By nature, humans are social beings. And an integral part of socializing is telling stories. For centuries, we have been using speech and oral history as the primary way of telling stories. This changed with the invention of the printing press and the standardization of languages. The printing press also made communication and education more accessible. This new technology caused us to change the methods in which we told stories to be able to interact with the new technology. Such is the case now with the advent of the World Wide Web. Websites, online databases, Facebook pages, and even blog posts are just adapted methods of storytelling.

Personally, I like the idea of citizen history and the idea of everyone being able to contribute to the preservation of history via these online databases. History is simply more than just what is written in textbooks by scholars, academics, and teaching ‘authorities’. As the name implies, history involves an exchange of stories. Archives such as the 9/11 archive allows every Tom, Dick or Harry to tell their stories. I also believe that these databases are valuable not only for the contributors, but also for the readers. They provide a fairly accurate description of the events that is far more relatable to the common person than say a textbook.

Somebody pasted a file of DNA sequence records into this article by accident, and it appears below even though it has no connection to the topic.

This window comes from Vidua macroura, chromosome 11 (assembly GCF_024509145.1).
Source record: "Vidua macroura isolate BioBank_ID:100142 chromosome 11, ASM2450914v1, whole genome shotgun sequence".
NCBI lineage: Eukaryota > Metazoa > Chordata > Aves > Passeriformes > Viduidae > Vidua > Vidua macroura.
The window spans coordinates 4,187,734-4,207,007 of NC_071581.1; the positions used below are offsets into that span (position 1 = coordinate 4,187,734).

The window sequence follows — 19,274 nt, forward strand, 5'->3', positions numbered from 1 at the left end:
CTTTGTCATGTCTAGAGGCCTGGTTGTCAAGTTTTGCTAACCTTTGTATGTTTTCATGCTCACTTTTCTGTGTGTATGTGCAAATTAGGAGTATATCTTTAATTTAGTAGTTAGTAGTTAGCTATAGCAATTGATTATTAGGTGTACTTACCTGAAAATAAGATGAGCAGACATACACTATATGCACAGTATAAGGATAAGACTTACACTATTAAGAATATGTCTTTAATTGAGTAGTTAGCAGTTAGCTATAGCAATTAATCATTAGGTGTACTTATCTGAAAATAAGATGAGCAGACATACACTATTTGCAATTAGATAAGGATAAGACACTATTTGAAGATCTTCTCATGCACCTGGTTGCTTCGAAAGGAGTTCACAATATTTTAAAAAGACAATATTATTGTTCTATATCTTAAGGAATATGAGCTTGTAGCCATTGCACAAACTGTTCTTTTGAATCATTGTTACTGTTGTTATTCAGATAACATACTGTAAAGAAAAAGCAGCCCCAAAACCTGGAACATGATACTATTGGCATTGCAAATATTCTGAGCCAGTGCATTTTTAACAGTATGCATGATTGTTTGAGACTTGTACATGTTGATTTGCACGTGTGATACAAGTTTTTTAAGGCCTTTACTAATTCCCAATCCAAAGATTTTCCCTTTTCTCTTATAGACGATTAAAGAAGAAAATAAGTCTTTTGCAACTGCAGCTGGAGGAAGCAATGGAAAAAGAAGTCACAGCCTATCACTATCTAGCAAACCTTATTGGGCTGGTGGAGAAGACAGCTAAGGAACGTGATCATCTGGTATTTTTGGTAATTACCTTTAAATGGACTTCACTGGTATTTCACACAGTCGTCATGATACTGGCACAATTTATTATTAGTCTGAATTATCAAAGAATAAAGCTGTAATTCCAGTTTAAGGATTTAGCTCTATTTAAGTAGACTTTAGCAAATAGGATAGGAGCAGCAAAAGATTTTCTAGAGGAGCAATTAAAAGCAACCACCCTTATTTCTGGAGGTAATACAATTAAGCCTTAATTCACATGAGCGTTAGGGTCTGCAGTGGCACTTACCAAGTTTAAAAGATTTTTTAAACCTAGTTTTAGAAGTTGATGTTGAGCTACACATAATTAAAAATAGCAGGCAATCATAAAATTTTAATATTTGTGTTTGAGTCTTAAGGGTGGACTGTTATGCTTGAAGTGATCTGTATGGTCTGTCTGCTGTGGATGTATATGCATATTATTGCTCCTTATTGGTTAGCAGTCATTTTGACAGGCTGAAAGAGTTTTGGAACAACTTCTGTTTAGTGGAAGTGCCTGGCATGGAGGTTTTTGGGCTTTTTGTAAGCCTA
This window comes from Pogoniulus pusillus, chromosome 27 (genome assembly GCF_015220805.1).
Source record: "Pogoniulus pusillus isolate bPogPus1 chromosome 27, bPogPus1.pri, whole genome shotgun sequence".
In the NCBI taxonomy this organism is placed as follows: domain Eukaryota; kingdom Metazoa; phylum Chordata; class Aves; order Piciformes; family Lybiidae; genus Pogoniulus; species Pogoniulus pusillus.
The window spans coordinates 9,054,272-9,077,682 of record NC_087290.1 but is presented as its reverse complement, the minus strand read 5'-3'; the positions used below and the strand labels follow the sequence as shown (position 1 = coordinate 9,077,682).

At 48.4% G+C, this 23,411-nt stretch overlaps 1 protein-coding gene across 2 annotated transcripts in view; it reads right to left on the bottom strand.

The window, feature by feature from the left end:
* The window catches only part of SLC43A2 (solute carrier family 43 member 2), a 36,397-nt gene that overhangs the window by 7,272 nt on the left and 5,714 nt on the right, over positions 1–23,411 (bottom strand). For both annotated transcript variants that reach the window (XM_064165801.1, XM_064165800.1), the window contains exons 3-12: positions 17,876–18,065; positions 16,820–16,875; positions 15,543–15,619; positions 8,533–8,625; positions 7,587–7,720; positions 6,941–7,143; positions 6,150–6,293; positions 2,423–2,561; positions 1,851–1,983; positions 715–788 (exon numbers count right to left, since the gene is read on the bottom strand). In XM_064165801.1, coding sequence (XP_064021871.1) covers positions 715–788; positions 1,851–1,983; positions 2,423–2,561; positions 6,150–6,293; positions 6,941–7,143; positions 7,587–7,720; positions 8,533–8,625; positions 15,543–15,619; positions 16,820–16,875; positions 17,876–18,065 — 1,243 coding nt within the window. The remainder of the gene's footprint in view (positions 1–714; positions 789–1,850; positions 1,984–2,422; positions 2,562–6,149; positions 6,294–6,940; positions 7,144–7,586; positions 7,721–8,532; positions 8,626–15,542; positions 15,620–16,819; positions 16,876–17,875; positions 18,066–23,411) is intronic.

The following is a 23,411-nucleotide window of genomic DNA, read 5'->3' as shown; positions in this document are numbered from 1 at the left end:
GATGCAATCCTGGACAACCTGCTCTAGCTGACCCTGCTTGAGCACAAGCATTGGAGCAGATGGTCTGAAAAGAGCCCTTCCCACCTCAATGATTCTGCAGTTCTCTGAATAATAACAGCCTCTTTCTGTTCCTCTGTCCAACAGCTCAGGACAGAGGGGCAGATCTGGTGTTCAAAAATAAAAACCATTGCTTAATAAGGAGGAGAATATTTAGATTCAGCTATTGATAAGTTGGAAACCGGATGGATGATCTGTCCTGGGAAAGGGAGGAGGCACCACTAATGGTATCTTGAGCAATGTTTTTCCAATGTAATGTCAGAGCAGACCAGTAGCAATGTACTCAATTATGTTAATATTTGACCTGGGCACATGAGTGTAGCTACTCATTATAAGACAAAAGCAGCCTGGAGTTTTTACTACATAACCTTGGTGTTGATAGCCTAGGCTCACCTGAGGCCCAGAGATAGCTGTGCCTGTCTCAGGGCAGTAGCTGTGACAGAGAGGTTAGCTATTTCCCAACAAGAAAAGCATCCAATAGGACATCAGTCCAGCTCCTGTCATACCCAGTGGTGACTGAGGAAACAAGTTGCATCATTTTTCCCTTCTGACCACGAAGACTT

I also found it interesting that the databases covered events that occurred within the past decade. When most people think of history, usually there is a time span of about 20 years before an event can be considered historic. However, I believe that his method of recording recent events is important as it can capture an event more accurately and provide more in-depth insight to an event.

Interestingly, it is these databases that have inspired my final project for this course. After reading the databases, and thinking about the importance of citizen histories, I’ve decided to create a database dedicated to the volunteers from the Vancouver 2010 Games. The games were an important event in Canadian Society, and I believe, is cause for preservation. I know that there are just hundreds, if not thousands of amazing stories that are just waiting to be told, and hopefully I can compile these stories and do their storytellers justice.

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